DC and I went and bought some gauze pads and "sticky tape" to make a big bandaid for his poor ankle, which is still suffering from fire ant bites.  After paying for them, I set off to the McDonald's within the store to get some lunch (Diet, what diet?).  DC objected, because we had not yet gotten his promised toy.  Turn around, back to the toys.  He finally settled on a Transformer that was a bit more expensive than I had planned on allowing, but at that point I figured ten extra dollars was nothing compared to keeping the peace.
We paid for the Transformer (because Brian could wake up at any time, right?) and settled into Micky D's, where DC had his usual burger and fries.  And managed to dump them spectacularly on the floor.  I hadn't been there even a half hour and by that point I was sure one of us was going to be in tears.  Probably me.
Replaced the meal, for free even, and we ate, which wasted about half an hour.  Also bandaged DC's ankle, which made him quite happy.  Next it was get a cart and follow the actual list I had.  We spent the next hour or so wandering Wal-mart, comparing hydraulic jacks and the merits of Geotrax track or roadway as a toy for Brian.  I decided on both, since that was the same amount of money I spent on DC.  Also looked at the digital cameras and talked to one of the photo people about them.  Of course, the one I like is the most expensive they have...  But I was good, even despite the fact that we have $700+ more in Savings than I thought we had (How in the heck did that happen?).   [Addendum: It's a really good thing I didn't.  Just looked at finances again...  Looked at the wrong number when figuring out Savings.  *thumps head on the desk*  I need a nap!]
Just about the time that DC started to melt, Nora and the rest of the kids arrived to find the van almost done.  It had only been 2.5 hours, but that's not something I'll complain about.  So, we all walked through the toy section again, and DC scored some kiddie K'nex and Brian a phone.  And actual phone, no less, because it was only $5 and the only toy phone they had was one he already owns.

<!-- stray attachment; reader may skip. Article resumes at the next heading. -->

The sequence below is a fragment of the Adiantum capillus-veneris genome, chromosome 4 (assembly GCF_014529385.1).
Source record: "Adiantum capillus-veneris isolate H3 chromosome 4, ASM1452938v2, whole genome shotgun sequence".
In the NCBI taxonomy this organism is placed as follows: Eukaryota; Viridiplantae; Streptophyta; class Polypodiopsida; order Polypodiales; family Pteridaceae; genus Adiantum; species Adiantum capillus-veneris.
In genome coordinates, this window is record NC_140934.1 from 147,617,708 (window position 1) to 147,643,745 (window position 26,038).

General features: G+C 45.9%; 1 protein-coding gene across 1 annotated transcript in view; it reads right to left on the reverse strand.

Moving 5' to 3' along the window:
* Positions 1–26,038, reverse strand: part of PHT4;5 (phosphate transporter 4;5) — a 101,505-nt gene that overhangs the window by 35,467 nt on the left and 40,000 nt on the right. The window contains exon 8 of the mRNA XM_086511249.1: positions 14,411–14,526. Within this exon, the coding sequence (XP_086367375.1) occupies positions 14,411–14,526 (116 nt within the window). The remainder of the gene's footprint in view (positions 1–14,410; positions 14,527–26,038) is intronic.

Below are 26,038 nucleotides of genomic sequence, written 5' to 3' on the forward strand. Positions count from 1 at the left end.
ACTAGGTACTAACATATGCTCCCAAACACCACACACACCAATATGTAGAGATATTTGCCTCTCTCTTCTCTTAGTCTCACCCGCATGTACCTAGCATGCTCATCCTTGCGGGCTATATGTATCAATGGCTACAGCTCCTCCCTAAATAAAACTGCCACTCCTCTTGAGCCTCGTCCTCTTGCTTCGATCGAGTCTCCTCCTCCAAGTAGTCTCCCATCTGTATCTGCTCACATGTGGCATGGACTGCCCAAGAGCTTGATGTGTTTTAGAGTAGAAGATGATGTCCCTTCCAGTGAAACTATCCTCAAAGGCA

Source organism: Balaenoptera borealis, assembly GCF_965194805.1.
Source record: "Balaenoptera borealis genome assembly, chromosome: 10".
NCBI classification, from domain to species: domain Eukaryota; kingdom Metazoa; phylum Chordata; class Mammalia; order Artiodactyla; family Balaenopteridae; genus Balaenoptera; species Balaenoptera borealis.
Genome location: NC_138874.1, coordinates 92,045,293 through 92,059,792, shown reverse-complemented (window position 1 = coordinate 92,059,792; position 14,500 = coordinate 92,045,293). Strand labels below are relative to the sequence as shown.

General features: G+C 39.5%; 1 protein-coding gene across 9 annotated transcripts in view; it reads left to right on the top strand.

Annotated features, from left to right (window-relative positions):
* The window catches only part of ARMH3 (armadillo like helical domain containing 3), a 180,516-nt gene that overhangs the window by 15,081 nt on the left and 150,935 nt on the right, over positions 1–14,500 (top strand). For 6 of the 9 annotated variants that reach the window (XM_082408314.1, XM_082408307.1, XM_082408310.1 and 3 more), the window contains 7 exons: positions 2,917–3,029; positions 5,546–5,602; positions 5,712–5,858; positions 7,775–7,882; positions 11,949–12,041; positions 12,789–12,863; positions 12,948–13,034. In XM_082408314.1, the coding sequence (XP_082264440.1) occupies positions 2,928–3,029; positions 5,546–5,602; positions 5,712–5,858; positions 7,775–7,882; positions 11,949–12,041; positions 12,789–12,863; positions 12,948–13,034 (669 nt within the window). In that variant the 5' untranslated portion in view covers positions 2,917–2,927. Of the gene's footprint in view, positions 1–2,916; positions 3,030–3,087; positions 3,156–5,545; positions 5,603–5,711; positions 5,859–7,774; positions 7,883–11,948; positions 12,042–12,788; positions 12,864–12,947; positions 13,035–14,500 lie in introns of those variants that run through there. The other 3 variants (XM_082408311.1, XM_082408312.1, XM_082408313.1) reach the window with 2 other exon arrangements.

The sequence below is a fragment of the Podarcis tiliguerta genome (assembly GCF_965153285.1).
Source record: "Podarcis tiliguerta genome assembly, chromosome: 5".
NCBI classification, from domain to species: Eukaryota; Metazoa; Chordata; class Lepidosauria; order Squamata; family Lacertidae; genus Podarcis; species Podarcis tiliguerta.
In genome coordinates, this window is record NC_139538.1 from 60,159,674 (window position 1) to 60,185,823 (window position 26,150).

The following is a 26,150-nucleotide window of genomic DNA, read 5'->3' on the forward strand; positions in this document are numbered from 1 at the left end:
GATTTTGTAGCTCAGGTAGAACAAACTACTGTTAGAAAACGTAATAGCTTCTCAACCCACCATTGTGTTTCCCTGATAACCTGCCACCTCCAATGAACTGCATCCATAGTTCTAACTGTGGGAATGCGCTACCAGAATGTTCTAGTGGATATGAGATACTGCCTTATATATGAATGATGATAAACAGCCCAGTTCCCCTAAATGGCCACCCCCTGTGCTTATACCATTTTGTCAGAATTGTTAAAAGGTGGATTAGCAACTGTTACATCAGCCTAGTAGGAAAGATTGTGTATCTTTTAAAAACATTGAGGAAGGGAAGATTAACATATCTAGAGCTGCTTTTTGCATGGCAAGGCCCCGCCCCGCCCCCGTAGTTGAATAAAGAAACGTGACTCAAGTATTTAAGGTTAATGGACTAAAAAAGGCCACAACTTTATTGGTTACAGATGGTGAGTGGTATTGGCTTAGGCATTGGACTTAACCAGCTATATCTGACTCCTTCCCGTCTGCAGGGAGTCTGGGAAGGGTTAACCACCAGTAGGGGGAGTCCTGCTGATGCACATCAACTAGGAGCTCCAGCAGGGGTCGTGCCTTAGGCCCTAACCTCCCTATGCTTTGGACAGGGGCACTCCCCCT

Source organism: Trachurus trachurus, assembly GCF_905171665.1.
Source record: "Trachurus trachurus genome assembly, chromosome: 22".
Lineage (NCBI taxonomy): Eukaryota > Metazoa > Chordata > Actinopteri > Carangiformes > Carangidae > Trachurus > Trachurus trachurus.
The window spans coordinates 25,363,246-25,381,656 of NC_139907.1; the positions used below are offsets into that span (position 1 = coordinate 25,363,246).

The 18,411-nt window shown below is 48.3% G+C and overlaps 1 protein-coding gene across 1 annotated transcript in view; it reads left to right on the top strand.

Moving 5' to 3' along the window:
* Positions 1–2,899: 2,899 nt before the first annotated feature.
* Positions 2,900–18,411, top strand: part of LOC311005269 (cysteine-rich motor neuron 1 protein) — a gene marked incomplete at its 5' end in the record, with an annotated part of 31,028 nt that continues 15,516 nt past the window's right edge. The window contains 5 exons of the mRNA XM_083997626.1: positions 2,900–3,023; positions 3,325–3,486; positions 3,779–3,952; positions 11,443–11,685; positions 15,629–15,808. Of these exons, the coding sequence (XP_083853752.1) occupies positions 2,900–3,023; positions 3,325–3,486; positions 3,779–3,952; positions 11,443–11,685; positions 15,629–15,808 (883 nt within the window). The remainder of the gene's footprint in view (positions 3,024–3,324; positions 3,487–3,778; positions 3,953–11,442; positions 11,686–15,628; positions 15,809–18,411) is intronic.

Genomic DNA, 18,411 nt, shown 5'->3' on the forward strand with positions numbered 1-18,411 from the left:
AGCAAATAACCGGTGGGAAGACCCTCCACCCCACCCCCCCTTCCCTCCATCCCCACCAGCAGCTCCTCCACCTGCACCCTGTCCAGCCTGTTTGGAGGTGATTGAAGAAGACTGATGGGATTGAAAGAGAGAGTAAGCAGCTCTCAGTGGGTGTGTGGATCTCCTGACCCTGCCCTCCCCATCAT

Oh, also got a new bathroom scale since the old one was left in LA, and is pretty much dead.  It says I weigh 170 lbs!  The old scale was telling me 180.  I checked Brian's weight on it, for accuracy, and it was within 2 pounds of the last time he was at the doctor.  So, despite that fact that I have totally fallen off the diet wagon, I have lost weight!  Yay me.
As you can probably expect, I'm exhausted. 
DC has a plan, he informed me, to make his Aunt Kate feel better about the loss of her playhouse.  Er...  Nora never managed to get that story up, did she?  Tuesday night we had a storm.  A tornado was spotted in Gallatin, and a perfectly healthy oak tree fell down and smashed Kate's playhouse into kindling.  It also possibly squashed her Peace Lily, but we won't know for sure until Papaw cuts up the tree.
The problem was, the playhouse was one of her presents for her 5th birthday, as was Percy, who had been missing since Sunday (they found her last night).  So, Kate was, and is, very upset by the loss.  DC's plan is to build her a new playhouse to make her feel better.  I'm not sure if he talked to someone to come up with that idea or not.
And now, we are having melt-down en mass and dinner is ready.  So, just another day at Rosehill.

Monday, July 12, 2004

Driving in LA

So, now that I've had time to rest and decompress from the trip, I thought I'd write a little about the 13 hour drive from Ft. Polk to Rosehill. It was actually a rather easy trip. The boys were happy to watch Power Rangers or play with various books while I toodled along at speeds exceeding the speed limit.